- “My drinking or substance abuse doesn’t affect anyone else but me.”
This is one of the biggest lies an addicted people tell themselves. Substance abuse changes your personality and behavior. So, all the people that you encounter throughout the day are affected by your mood swings, change in behavior, and so on. Just because you don’t recognize it or don’t want to acknowledge it, doesn’t mean it’s not happening.
- “I don’t care about the long-term effect. I just need to get through the day.”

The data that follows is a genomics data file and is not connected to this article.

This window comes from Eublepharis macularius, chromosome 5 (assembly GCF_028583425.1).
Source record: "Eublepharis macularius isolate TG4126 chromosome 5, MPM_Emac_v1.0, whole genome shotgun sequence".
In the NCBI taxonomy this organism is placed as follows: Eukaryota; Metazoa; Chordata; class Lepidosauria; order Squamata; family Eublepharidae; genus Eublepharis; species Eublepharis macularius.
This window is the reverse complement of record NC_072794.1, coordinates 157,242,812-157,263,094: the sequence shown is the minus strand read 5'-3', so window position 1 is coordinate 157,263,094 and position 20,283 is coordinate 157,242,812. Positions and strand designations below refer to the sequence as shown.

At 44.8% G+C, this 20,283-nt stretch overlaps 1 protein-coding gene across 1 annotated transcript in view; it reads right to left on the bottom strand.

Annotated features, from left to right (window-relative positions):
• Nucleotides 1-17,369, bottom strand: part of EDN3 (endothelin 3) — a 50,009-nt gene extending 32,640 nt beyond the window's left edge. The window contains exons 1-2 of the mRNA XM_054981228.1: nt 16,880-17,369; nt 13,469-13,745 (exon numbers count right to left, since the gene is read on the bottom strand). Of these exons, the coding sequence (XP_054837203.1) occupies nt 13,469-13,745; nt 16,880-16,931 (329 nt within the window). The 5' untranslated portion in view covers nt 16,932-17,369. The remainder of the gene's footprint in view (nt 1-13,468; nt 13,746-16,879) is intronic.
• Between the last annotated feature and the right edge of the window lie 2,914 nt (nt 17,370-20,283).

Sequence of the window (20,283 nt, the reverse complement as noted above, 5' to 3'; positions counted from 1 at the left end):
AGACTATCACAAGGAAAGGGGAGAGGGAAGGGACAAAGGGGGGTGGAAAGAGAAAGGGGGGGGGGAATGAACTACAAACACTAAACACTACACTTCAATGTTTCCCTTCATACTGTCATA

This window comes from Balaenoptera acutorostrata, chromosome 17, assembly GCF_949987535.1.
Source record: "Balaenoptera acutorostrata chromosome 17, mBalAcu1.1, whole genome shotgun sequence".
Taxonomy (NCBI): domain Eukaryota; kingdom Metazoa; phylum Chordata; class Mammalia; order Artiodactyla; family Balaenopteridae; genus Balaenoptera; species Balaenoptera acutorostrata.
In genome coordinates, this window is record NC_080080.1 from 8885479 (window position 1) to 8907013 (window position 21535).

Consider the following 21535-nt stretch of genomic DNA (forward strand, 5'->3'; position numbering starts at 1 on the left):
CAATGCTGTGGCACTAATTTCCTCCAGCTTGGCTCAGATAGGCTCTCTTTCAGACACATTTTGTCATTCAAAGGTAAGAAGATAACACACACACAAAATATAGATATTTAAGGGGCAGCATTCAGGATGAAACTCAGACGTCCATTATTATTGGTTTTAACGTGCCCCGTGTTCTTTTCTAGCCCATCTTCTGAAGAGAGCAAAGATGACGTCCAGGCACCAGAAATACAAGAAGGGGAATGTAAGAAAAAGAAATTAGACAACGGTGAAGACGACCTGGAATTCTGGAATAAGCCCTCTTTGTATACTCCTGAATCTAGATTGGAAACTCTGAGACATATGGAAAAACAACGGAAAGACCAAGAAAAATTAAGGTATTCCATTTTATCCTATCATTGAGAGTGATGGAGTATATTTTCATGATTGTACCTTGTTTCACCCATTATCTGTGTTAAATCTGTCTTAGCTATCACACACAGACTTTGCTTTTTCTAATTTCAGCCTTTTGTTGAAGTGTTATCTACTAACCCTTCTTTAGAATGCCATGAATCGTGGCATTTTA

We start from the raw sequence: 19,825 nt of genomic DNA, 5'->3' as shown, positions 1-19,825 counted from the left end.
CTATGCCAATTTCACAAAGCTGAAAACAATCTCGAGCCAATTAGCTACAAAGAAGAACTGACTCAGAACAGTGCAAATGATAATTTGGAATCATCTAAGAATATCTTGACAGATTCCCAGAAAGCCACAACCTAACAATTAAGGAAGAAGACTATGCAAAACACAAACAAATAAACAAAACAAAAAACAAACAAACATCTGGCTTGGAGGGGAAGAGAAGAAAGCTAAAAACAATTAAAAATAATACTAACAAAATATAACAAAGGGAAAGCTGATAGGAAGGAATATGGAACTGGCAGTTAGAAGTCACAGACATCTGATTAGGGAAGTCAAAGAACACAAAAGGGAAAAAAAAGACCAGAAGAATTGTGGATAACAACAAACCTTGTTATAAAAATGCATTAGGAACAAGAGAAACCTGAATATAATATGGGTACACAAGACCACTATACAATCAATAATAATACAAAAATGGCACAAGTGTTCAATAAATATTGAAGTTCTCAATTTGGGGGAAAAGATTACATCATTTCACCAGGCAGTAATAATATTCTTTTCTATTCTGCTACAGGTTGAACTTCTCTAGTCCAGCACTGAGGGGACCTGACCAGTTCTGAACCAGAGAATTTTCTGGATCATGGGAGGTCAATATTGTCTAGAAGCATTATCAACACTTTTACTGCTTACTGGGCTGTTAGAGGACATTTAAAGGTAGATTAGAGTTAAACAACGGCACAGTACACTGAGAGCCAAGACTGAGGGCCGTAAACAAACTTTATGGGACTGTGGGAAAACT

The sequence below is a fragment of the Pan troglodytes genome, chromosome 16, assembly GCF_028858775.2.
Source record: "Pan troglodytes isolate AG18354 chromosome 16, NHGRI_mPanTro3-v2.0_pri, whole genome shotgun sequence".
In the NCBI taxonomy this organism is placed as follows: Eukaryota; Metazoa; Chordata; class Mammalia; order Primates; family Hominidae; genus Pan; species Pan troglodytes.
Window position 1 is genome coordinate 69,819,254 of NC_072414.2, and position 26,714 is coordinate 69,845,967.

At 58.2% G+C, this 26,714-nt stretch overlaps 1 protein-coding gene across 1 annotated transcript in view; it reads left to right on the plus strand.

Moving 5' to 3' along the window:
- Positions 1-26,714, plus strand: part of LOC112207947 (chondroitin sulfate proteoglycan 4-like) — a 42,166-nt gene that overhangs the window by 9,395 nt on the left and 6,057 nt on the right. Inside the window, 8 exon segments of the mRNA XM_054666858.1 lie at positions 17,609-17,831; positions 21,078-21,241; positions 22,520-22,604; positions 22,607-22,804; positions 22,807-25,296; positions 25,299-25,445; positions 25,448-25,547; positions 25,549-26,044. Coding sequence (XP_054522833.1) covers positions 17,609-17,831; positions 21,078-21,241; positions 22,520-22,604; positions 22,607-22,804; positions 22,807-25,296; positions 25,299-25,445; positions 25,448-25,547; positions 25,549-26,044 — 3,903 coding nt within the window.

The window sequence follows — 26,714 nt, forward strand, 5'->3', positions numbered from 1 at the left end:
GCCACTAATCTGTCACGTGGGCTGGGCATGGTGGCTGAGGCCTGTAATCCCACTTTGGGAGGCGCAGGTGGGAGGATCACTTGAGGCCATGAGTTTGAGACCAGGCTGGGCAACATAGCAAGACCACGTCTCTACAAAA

It’s easy to fool yourself into thinking that one more drink, one more pill, or one more hit is okay when you tell yourself you just need to get through today. It’s not always easy to recognize that substance abuse has long-term consequences because right now, you “feel good” or need it to “just feel normal.” Addiction has long-term consequences and just getting through today isn’t living your life. Your life is worth so much more.
Reclaim Your Life
These lies just keep pushing off recovery. When the person suffering from addiction realizes that these are truly lies and they start realizing the truth, that is the time to seek recovery. Here at Holland Pathways, we offer a caring place to begin the road to recovery.